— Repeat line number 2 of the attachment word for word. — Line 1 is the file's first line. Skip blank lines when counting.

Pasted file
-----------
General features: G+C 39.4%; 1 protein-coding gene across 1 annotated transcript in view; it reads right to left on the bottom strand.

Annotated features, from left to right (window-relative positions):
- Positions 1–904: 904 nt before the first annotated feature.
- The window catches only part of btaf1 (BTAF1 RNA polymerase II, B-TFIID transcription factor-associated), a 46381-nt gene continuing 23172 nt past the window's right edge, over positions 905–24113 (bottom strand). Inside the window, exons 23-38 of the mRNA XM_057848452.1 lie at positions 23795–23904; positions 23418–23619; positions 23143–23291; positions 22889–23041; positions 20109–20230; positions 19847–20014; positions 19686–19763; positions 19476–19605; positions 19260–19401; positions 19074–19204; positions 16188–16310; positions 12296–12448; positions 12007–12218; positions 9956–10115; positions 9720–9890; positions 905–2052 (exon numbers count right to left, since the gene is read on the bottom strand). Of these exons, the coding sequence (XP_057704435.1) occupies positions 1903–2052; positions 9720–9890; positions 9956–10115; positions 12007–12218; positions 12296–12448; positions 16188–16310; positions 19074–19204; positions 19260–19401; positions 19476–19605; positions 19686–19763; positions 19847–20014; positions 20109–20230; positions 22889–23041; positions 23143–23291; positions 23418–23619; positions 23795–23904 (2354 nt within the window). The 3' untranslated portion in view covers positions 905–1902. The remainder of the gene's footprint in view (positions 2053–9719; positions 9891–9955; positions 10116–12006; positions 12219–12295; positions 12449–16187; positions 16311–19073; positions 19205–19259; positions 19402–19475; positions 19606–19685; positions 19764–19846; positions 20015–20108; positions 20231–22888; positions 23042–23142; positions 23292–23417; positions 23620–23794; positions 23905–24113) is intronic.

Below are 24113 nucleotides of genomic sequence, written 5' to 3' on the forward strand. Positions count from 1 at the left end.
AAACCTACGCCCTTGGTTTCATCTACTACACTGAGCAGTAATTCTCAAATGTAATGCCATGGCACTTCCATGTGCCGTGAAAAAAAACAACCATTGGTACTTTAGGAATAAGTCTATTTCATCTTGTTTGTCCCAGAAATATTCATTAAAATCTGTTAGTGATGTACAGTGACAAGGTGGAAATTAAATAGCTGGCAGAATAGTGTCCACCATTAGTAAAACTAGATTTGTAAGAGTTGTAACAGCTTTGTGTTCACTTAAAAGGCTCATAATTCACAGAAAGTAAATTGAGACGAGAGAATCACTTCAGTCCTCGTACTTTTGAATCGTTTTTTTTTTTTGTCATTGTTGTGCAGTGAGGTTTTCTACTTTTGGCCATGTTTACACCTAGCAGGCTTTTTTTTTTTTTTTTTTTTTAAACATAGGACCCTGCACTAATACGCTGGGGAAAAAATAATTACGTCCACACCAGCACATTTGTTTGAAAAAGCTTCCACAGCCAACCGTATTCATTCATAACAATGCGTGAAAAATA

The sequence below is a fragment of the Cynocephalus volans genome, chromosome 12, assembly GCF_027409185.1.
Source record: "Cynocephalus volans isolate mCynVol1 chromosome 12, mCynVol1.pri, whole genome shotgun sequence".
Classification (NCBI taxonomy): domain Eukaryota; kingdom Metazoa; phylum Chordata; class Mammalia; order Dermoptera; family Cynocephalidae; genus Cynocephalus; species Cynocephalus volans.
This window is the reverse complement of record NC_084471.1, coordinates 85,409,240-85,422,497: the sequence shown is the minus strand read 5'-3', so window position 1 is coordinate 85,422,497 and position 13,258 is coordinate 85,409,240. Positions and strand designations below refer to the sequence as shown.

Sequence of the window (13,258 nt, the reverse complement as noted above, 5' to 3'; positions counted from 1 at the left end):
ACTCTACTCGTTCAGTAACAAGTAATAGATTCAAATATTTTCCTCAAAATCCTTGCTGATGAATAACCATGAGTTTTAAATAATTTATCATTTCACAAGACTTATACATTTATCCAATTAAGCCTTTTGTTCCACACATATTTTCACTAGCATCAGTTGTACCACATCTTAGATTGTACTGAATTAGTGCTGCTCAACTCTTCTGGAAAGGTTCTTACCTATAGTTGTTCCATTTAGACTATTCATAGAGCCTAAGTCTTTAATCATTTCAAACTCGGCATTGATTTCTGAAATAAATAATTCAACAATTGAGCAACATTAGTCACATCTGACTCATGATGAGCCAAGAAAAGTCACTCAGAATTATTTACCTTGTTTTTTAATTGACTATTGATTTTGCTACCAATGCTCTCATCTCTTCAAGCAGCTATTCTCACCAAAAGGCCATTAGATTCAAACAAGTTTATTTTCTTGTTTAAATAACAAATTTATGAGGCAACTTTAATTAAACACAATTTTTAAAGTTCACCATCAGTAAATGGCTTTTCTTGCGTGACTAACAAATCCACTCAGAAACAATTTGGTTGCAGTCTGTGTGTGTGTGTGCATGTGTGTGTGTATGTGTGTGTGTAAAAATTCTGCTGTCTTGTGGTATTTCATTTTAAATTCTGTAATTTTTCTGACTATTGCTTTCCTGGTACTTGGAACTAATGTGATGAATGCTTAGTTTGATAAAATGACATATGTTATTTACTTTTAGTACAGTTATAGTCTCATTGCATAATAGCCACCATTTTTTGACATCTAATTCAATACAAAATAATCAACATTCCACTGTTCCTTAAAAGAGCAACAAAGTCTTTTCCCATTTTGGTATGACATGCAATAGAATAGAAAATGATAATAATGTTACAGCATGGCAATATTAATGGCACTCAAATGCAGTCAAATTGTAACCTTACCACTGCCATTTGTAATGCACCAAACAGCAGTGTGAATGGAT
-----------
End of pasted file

Annotated features, from left to right (window-relative positions):